It’s a good thing I already have reasons to be up until all hours on a regular basis, otherwise I might be regretting having decided to follow a Western Conference matchup. By the time these games are over not only is it late, but I’m freakin’ hockey brain-dead from 8 consecutive hours of playoff melodrama. I’m rather hoping that some of the series I care less about get swept in the quickest possible way, just so I can turn off the TV. What’s that you say? I don’t have to watch hockey just because I can? That’s crazy talk.
1. Hypothesis: it’s very difficult for any given pair of hockey teams to sustain a truly violent animosity for more than two consecutive games. Probably not impossible, but difficult. After the previous two games in this series, everyone and their grandmother was predicting that tonight’s match would be sheer liquid hatred for 60 minutes, and it wasn’t even close. Oh, there was a little bit of casual nastiness and a good number of penalties, but mostly both teams just looked tired, as though it was almost too difficult to pick up the energy to play the freakin’ game, much less the energy to dish out some gratuitous beatings.
2. As I understand it, the Preds were not really predicted to do well in this game, given their overall poor history in playoffs-on-the-road and the reputation of the ‘Shark Tank’ (no, I don’t know what it’s really called) for being a difficult road building. By the standards of the Pacific/Central Divisions, anyway. But man, they sucked. Partly, I think, it shows the downside of trying to win a series by out-thugging the opposition, which is apparently the preferred way to try to beat San Jose. But there’s a point at which a willingness to take penalties to be scary just turns into a willingness to take penalties instead of, well, playing hockey.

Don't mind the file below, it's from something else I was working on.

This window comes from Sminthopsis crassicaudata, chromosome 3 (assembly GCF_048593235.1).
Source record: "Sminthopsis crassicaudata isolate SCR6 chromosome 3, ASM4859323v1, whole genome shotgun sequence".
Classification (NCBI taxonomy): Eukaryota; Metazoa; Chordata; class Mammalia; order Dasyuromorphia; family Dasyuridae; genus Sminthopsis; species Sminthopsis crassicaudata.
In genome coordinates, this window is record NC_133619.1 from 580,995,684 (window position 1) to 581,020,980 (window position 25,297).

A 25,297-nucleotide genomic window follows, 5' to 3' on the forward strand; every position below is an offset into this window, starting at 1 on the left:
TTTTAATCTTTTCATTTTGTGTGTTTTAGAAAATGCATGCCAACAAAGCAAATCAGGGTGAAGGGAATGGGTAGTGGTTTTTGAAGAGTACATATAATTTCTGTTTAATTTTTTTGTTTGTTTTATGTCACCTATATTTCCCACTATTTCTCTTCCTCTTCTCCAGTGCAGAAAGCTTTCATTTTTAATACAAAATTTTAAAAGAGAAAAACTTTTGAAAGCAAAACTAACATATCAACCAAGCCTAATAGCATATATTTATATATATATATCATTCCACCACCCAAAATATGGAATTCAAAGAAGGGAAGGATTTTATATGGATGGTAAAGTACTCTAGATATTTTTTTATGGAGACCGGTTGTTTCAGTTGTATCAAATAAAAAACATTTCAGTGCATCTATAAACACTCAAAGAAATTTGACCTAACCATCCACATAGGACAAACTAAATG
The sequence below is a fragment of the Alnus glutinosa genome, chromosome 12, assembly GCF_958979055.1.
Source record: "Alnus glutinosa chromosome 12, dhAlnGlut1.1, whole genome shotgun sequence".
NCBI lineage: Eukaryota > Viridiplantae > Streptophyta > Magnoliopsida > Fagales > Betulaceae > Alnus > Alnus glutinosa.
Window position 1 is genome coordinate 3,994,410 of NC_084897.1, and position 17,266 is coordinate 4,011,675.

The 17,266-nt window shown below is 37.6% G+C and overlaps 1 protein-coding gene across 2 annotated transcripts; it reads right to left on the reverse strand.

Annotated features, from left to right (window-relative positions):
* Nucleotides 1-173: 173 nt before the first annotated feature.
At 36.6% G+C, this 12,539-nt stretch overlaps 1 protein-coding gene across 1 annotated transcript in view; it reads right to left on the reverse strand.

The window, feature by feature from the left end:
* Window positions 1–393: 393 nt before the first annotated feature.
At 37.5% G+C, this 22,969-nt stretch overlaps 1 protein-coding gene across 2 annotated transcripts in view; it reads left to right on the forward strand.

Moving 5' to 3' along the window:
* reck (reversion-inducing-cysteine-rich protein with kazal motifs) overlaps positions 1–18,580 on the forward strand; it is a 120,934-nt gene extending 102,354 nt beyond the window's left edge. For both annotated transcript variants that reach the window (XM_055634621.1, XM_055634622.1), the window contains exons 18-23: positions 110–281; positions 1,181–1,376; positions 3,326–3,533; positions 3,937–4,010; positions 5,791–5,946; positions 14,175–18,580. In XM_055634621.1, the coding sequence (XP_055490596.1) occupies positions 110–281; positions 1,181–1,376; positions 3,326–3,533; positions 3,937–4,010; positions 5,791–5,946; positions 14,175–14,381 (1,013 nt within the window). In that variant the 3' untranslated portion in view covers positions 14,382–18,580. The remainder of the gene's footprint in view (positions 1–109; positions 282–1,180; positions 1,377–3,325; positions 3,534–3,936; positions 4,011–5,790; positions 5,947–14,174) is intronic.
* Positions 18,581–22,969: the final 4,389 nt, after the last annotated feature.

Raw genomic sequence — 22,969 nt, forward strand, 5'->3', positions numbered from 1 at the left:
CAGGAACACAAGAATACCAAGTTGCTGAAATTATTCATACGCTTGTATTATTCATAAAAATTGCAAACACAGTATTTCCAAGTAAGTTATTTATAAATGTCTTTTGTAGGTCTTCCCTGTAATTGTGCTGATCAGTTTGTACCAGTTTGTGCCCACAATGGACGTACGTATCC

3. That said, given how badly
4. Problems with picking up a new team for the playoffs:
a. Insufficient knowledge of the full roster. When it comes to the Sharks, I know they’re big names, obviously, and a fair amount about their D just from all the trade talk, but I’m totally clueless about their 3rd/4th line types- who they are, how they play, what their reputations are, nothing. Which is sort of sad, really, because sometimes I think you can learn more about a team from it’s depth than from its premiere pieces.
b. Goalie-shock. Maybe goaltending is a universal language, but every goalie seems to have his own syntax and accent. It takes time to learn to read them. Over the course of the season I learned to read the Habs goalies and a good number of those in the Northeast Division, to understand something of their variant styles, what was ‘normal’ vs. ‘off’ for them, but I don’t have that with Lolita, so he always looks a little off to me. He must, obviously, be good enough to have gotten them this far, but I just cringe at the way he jumps out into the play, can’t get used to it.
It’s very interesting to see the way the different series are shaping up. Having seen games now from all of them, it’s sort of astounding the way they’re not only different from the regular season but different from each other, and I wonder very much how those differences will affect the later rounds. My instinct is that, unless Calgary and Minnesota start showing considerably more life than they have thus far, Detroit and Anaheim are going to come out of their series having expended comparatively little energy and taken comparatively little damage, whereas whoever wins of Dallas/Vancouver and San Jose/Nashville is going to be going to the semifinals at significantly depleted strength. Similarly, whoever in the East gets to play whatever tattered leftovers remain of the Sens/Pens might find themselves very fortunate indeed.